Step 5: Extracting Point Values to Join to the Roadway Line Files

This step will allow the user to

ArcToolbox > Spatial Analyst > Extraction > Extract Values to Points

Screenshot: ArcToolbox dialog box, Extraction folder expanded Extract Values to Points selected

Screenshot: Extract Values to Points tool box

Next, right click on the Major Roadways layer under Base Layers in the table of contents. Select Joins and Relates and then Join.

Screenshot: Join dialog box

In the Join dialog box under the 'What do you want to join to this layer?' Select Join data from another layer based on spatial location. In item number one select the name of the file that was created in 'Extract Values to Points' procedure. In item number two select the second radio button to give each line the attributes (score) of the nearest point. Due to the fact that that the roadways centroids were created from the roadway line segments there will be a one-to-one association with no ambiguity. For item three, select a name and location for the output file.

Screenshot: Join Data dialog box

The result of this step will be scored roadways for the continental US. They can be viewed or analyzed in ArcGIS to assess areas of at-risk travel due to the lack of available resources.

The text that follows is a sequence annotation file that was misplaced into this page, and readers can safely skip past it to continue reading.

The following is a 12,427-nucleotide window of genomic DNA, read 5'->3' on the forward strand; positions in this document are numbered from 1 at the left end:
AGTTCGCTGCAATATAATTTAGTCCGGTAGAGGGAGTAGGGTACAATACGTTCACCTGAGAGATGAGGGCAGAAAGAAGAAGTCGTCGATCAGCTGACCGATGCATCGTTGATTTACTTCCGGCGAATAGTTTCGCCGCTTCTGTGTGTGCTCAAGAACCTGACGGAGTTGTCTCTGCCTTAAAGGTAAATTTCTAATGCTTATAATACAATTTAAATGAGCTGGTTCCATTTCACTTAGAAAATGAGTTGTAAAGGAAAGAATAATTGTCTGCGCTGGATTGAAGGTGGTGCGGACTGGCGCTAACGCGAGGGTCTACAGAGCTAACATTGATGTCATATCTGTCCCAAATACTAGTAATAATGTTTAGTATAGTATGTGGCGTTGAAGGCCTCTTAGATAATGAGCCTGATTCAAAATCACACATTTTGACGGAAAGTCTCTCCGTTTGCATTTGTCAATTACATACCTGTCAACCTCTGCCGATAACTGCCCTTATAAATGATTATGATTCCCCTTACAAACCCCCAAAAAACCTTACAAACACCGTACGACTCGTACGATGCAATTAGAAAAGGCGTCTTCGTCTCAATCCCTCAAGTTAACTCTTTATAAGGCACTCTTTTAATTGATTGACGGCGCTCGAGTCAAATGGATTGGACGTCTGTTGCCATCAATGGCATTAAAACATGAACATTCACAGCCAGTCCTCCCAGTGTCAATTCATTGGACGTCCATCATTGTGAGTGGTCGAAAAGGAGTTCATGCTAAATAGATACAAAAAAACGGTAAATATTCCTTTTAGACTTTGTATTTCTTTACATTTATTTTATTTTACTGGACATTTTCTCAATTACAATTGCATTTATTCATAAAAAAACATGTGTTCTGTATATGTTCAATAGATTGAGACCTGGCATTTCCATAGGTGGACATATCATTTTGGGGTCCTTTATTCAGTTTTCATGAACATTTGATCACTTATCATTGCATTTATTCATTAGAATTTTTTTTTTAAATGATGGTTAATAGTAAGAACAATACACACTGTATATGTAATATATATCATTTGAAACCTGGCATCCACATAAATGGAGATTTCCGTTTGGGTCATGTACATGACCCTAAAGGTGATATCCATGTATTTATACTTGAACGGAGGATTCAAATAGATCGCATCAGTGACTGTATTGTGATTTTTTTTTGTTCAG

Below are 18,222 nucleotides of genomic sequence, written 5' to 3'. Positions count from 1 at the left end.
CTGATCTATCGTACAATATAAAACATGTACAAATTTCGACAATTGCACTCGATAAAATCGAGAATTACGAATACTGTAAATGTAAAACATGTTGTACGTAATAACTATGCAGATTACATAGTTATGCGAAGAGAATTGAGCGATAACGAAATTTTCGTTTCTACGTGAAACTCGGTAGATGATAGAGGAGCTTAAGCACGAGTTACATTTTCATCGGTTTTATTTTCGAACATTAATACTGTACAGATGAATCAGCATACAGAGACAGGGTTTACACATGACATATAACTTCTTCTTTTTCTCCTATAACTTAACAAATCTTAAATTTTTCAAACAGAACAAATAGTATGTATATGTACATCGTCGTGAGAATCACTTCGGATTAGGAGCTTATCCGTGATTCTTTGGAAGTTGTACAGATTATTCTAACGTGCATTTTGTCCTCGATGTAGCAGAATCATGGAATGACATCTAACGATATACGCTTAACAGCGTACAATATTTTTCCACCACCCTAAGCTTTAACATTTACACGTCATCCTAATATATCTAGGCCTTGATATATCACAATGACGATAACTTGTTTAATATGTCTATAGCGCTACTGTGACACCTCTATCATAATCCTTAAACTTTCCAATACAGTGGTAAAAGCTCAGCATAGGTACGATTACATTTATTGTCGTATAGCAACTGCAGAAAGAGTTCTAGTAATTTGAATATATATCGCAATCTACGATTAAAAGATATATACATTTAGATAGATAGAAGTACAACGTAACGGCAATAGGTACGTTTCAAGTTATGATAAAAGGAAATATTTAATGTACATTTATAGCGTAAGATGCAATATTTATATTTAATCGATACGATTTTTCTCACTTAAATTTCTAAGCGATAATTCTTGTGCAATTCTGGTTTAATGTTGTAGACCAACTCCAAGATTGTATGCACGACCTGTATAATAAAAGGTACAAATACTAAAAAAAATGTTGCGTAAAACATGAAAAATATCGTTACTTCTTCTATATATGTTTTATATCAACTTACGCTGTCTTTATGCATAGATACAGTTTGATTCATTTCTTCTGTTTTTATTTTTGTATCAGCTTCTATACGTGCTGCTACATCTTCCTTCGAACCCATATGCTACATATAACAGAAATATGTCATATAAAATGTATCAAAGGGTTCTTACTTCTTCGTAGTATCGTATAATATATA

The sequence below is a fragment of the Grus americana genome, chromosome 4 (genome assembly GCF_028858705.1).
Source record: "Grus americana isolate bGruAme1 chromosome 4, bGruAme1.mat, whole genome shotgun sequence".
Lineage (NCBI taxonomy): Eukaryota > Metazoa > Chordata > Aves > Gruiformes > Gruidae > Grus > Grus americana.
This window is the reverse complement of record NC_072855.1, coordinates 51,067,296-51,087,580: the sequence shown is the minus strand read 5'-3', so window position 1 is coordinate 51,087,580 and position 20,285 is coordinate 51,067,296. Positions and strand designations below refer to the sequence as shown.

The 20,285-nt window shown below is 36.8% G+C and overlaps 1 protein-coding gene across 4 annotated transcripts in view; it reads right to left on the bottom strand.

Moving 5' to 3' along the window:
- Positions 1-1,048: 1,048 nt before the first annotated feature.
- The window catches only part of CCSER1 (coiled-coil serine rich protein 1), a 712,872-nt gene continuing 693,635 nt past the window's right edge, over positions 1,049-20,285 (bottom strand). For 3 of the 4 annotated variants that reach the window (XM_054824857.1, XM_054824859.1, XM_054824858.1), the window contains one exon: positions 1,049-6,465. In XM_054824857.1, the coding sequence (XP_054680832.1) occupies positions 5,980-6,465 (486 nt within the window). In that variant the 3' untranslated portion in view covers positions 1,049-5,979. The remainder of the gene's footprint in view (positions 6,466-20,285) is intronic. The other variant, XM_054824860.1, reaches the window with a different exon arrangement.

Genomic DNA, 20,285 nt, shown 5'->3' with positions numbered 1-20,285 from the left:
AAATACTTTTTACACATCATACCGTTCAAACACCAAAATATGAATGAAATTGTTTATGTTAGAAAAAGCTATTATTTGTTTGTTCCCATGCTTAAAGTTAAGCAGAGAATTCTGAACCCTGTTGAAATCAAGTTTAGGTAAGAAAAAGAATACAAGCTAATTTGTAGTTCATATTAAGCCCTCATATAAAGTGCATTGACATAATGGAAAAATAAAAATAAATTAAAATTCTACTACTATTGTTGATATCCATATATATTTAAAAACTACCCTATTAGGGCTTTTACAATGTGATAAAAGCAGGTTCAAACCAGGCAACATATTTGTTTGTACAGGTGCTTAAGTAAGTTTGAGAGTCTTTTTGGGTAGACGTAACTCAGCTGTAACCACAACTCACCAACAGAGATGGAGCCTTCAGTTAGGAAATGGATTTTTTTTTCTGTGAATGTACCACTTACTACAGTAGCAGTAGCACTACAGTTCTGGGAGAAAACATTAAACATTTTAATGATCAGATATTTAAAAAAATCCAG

Step 6: Converting Raster layers and Roadways to Google Earth Format

In order to make this data more accessible to a wider audience that does have working knowledge of ArcGIS or spatial data handling procedures, one additional step will be taken to convert the data to Google Earth format.

To convert the scored roadways layer to manageable size for viewing in Google Earth, navigate to: ArcToolbox > Data Management Tools > Generalization > Dissolve

Screenshot: ArcToolbox, Generalization Dissolve selected

In the dissolve dialog box select the scored roadway file as the input feature. Set an output file name and destination. Set the dissolve field to the raster value field that was created for this layer in step 5 (RASTERVA_1 or other). Check multipart features to allow ArcGIS to create a single feature for each roadway with a common value.

Screenshot: Dissolve Tool Box

After clicking OK a file will be generated that groups all roadways of similar scores thus reducing the file from greater than 141,000 records to less than 20. This will ensure that the file can be viewed efficiently in Google Earth.

Next, each file that the user intends to view in Google Earth can be exported from ESRI format to a compressed Google Earth format (KMZ). The first set is to save each data set as a layer file. Right click on each layer to export and select 'Save as Layer File…'. Select a file name and destination.

Screenshot: ArtToolBox > Conversion Tools > To KML > Layer to KML

Next, navigate to: ArcToolbox > Conversion Tools > To KML > Layer to KML

Screenshot: ArcToolbox, folder To KML with Layer to KML selected